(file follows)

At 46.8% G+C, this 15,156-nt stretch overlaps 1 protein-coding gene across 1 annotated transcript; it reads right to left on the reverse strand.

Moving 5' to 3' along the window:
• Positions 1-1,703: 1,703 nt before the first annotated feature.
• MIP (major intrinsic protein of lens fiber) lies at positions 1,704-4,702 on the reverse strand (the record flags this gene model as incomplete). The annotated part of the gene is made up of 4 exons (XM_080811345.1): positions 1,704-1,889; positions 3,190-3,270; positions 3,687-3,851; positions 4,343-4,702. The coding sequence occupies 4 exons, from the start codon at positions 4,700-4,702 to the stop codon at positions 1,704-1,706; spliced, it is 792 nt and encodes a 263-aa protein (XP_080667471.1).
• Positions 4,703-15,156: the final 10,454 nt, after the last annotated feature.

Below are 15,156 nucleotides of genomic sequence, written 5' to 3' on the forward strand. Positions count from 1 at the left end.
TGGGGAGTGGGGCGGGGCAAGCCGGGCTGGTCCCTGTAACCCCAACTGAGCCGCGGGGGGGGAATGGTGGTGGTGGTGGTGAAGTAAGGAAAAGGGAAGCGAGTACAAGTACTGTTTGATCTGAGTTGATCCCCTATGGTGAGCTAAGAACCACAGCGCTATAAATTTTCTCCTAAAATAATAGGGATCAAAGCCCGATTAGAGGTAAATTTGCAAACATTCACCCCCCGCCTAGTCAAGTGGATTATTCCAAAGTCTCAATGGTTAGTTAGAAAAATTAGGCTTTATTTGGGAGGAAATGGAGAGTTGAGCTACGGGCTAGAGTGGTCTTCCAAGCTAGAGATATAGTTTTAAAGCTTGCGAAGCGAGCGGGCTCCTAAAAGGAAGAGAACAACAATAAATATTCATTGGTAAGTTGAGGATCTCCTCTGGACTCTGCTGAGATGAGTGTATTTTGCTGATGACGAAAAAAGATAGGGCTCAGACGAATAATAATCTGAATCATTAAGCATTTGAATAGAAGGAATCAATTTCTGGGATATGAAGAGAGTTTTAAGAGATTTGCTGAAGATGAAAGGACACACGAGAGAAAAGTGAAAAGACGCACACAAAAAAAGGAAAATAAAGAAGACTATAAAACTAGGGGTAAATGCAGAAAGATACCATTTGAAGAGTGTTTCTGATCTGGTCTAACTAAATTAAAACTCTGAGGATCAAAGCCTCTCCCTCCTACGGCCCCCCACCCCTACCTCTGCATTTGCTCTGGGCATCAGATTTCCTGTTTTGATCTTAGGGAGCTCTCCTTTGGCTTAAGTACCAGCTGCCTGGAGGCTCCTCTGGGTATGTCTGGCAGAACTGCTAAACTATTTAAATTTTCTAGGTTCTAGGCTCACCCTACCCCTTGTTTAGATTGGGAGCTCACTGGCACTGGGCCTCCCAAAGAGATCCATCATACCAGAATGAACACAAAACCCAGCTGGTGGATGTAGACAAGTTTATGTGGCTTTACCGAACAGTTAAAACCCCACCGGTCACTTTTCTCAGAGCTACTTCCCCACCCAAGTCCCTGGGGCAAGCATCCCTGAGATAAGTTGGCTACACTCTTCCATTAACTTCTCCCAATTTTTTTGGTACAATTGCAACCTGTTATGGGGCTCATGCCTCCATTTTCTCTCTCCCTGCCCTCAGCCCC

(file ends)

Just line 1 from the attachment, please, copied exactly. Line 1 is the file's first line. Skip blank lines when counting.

At 46.8% G+C, this 15,156-nt stretch overlaps 1 protein-coding gene across 1 annotated transcript; it reads right to left on the reverse strand.